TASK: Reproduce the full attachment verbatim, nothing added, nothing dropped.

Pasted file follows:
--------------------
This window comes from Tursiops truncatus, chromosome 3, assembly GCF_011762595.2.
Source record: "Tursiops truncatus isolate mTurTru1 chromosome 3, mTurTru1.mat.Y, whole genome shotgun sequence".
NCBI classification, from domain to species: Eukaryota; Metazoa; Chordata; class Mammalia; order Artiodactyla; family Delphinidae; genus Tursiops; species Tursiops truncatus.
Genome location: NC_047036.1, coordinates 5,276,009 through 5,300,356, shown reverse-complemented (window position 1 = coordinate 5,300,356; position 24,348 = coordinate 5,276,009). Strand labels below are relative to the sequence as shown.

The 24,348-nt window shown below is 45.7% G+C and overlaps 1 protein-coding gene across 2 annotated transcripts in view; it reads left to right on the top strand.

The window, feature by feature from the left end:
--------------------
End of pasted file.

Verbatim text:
This window comes from Tursiops truncatus, chromosome 3, assembly GCF_011762595.2.
Source record: "Tursiops truncatus isolate mTurTru1 chromosome 3, mTurTru1.mat.Y, whole genome shotgun sequence".
NCBI classification, from domain to species: Eukaryota; Metazoa; Chordata; class Mammalia; order Artiodactyla; family Delphinidae; genus Tursiops; species Tursiops truncatus.
Genome location: NC_047036.1, coordinates 5,276,009 through 5,300,356, shown reverse-complemented (window position 1 = coordinate 5,300,356; position 24,348 = coordinate 5,276,009). Strand labels below are relative to the sequence as shown.

The 24,348-nt window shown below is 45.7% G+C and overlaps 1 protein-coding gene across 2 annotated transcripts in view; it reads left to right on the top strand.

The window, feature by feature from the left end: